Berkeley Citizens for a Better Plan, or BC4BP, filed a California Environmental Quality Act, or CEQA, lawsuit against the UC Board of Regents over UC Berkeley’s Long Range Development Plan, or LRDP, on Aug. 19.
The LRDP outlines strategies for how campus plans to address shortages in student housing and improve transportation and infrastructure between now and the 2036-37 academic year.
According to BC4BP’s attorney Leila Moncharsh, UC Berkeley failed to adequately address key environmental concerns, such as detailed measures of exhaust and greenhouse gases that would be released through the addition of housing units, from its Environmental Impact Report, or EIR.
“We like our quality of life in Berkeley; we don’t want it to be degraded,” Moncharsh said. “We’re going to do our very best for the community in Berkeley and for the city, and actually for the university as well, to try to come up with a better plan.”
Moncharsh noted that campus’s EIR appeared “hurried,” adding that the normal process, which involves creating an EIR for an LRDP and then proposing development projects, was abridged, with campus instead proposing its LRDP and projects at the same time.
The Board of Regents issued a “statement of overriding considerations,” which provides reasoning for why a project’s environmental impacts might be overlooked in light of economic, social, technological or other benefits.
“That document is only used when you’ve got a negative impact you really can’t correct, and you didn’t have any feasible alternatives — not for this,” Moncharsh said. “The court will likely order a whole new EIR because of this statement of considerations since it shows you’re cutting corners.”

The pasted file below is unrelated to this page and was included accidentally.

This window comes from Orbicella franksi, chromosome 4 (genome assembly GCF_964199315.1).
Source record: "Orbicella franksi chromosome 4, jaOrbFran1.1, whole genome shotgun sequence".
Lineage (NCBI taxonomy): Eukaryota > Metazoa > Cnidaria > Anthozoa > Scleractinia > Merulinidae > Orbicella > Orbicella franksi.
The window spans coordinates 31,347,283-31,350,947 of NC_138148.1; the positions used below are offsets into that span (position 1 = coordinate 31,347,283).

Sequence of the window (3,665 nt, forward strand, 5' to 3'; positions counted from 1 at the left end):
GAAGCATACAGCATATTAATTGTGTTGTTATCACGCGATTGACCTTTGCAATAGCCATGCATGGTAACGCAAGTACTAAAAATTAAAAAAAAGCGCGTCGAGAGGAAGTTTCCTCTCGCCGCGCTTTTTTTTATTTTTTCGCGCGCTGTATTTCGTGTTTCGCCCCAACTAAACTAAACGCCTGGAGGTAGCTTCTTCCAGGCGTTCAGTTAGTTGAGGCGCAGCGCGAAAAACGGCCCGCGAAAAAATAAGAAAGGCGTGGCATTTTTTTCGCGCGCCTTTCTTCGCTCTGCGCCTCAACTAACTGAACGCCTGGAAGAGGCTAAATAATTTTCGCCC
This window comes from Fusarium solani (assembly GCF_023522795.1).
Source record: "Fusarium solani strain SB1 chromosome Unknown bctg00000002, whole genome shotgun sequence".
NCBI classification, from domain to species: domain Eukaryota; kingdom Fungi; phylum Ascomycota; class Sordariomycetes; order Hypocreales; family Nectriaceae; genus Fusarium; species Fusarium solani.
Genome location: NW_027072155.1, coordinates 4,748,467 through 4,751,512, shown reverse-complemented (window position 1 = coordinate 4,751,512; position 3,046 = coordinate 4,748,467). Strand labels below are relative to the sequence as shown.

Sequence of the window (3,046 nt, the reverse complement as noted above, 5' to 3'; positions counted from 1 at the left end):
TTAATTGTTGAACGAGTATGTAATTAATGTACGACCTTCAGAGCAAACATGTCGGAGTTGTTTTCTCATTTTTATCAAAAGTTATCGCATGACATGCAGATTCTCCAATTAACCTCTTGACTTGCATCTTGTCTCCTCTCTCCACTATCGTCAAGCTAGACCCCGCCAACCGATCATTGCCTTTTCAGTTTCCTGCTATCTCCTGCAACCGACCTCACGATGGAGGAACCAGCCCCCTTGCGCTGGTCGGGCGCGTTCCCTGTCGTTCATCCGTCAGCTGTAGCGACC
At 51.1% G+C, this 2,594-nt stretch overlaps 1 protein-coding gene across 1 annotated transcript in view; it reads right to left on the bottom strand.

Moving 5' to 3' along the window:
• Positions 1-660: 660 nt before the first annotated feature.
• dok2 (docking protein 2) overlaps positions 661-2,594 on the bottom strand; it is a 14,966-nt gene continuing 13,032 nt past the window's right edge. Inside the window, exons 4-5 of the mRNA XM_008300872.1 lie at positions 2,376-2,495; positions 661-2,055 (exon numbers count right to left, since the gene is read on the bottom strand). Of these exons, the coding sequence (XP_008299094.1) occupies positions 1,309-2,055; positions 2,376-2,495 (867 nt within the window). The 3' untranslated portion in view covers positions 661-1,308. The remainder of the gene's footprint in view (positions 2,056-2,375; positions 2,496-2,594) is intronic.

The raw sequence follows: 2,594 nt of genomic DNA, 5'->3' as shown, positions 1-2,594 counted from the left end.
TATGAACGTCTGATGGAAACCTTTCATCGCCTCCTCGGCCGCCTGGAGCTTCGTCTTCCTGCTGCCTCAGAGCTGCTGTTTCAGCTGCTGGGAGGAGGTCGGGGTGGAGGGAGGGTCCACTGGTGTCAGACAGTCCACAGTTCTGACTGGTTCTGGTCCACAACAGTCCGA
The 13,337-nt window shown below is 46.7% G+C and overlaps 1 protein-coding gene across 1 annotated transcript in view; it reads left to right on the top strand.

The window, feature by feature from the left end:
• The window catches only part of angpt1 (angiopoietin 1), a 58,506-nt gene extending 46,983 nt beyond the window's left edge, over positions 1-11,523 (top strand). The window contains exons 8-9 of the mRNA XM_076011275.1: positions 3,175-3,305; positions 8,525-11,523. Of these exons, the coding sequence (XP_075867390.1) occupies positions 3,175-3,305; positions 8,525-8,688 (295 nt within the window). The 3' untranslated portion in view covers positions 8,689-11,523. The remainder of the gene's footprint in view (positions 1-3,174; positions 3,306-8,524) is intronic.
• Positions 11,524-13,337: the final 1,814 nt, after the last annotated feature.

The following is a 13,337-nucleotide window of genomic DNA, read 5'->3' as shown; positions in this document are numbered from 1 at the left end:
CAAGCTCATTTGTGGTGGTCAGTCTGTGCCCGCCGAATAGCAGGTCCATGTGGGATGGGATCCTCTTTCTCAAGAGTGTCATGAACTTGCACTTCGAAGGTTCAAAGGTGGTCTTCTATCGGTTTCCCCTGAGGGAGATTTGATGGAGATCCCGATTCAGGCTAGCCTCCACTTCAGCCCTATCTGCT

Campus spokesperson Dan Mogulof said campus attorneys have yet to assess the claims and cannot comment at this point in time.
According to the UC Berkeley LRDP website, the plan integrates sustainable measures to reduce waste and emissions while optimizing the use of campus’s available land and funds to create student housing.
“The LRDP has been approved by the Regents and accepted by the City of Berkeley,” Mogulof said in an email. “We have no intention of re-starting a process that began three years ago. Over the course of that three-year process the public had many opportunities to present ideas, comments and requests.”
Moncharsh said CEQA lawsuits often take one year or longer to appear before a judge, and construction normally does not begin until the lawsuit is decided.
In the meantime, BC4BP will continue working with campus and other cities with similar difficulties to arrive at a satisfactory solution for everyone, according to Moncharsh.
“You’re not going to see the bulldozers coming in any time soon,” Moncharsh said.